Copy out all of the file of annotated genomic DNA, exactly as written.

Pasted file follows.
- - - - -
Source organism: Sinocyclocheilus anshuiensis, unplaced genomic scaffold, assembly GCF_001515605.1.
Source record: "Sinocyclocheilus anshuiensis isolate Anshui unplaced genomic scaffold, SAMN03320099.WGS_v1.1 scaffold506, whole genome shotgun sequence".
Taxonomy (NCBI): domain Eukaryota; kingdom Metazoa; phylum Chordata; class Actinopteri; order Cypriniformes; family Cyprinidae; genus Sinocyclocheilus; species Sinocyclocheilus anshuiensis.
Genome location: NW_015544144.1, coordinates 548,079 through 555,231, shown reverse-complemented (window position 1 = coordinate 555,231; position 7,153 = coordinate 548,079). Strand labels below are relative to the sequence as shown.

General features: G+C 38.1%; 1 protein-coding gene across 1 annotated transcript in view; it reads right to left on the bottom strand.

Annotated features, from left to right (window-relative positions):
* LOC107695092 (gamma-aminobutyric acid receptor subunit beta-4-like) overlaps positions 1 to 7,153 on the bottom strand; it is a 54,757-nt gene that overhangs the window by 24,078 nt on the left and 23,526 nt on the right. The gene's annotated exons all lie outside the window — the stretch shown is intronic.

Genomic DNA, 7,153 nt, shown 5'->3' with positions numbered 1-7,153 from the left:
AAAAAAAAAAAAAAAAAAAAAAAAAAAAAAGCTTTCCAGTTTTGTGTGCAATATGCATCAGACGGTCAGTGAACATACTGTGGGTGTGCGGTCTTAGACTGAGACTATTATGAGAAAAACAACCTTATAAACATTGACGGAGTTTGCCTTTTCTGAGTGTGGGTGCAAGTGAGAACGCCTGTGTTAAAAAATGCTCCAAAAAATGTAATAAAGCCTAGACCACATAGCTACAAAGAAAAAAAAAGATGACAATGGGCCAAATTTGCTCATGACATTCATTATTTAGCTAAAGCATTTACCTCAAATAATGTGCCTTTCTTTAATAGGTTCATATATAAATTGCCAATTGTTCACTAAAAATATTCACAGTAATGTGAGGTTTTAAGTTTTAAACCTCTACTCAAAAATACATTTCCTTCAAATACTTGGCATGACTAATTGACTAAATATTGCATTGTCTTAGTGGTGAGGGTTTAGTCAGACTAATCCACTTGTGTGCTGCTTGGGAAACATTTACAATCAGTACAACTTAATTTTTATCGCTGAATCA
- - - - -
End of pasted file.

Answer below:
Source organism: Sinocyclocheilus anshuiensis, unplaced genomic scaffold, assembly GCF_001515605.1.
Source record: "Sinocyclocheilus anshuiensis isolate Anshui unplaced genomic scaffold, SAMN03320099.WGS_v1.1 scaffold506, whole genome shotgun sequence".
Taxonomy (NCBI): domain Eukaryota; kingdom Metazoa; phylum Chordata; class Actinopteri; order Cypriniformes; family Cyprinidae; genus Sinocyclocheilus; species Sinocyclocheilus anshuiensis.
Genome location: NW_015544144.1, coordinates 548,079 through 555,231, shown reverse-complemented (window position 1 = coordinate 555,231; position 7,153 = coordinate 548,079). Strand labels below are relative to the sequence as shown.

General features: G+C 38.1%; 1 protein-coding gene across 1 annotated transcript in view; it reads right to left on the bottom strand.

Annotated features, from left to right (window-relative positions):
* LOC107695092 (gamma-aminobutyric acid receptor subunit beta-4-like) overlaps positions 1 to 7,153 on the bottom strand; it is a 54,757-nt gene that overhangs the window by 24,078 nt on the left and 23,526 nt on the right. The gene's annotated exons all lie outside the window — the stretch shown is intronic.

Genomic DNA, 7,153 nt, shown 5'->3' with positions numbered 1-7,153 from the left:
AAAAAAAAAAAAAAAAAAAAAAAAAAAAAAGCTTTCCAGTTTTGTGTGCAATATGCATCAGACGGTCAGTGAACATACTGTGGGTGTGCGGTCTTAGACTGAGACTATTATGAGAAAAACAACCTTATAAACATTGACGGAGTTTGCCTTTTCTGAGTGTGGGTGCAAGTGAGAACGCCTGTGTTAAAAAATGCTCCAAAAAATGTAATAAAGCCTAGACCACATAGCTACAAAGAAAAAAAAAGATGACAATGGGCCAAATTTGCTCATGACATTCATTATTTAGCTAAAGCATTTACCTCAAATAATGTGCCTTTCTTTAATAGGTTCATATATAAATTGCCAATTGTTCACTAAAAATATTCACAGTAATGTGAGGTTTTAAGTTTTAAACCTCTACTCAAAAATACATTTCCTTCAAATACTTGGCATGACTAATTGACTAAATATTGCATTGTCTTAGTGGTGAGGGTTTAGTCAGACTAATCCACTTGTGTGCTGCTTGGGAAACATTTACAATCAGTACAACTTAATTTTTATCGCTGAATCA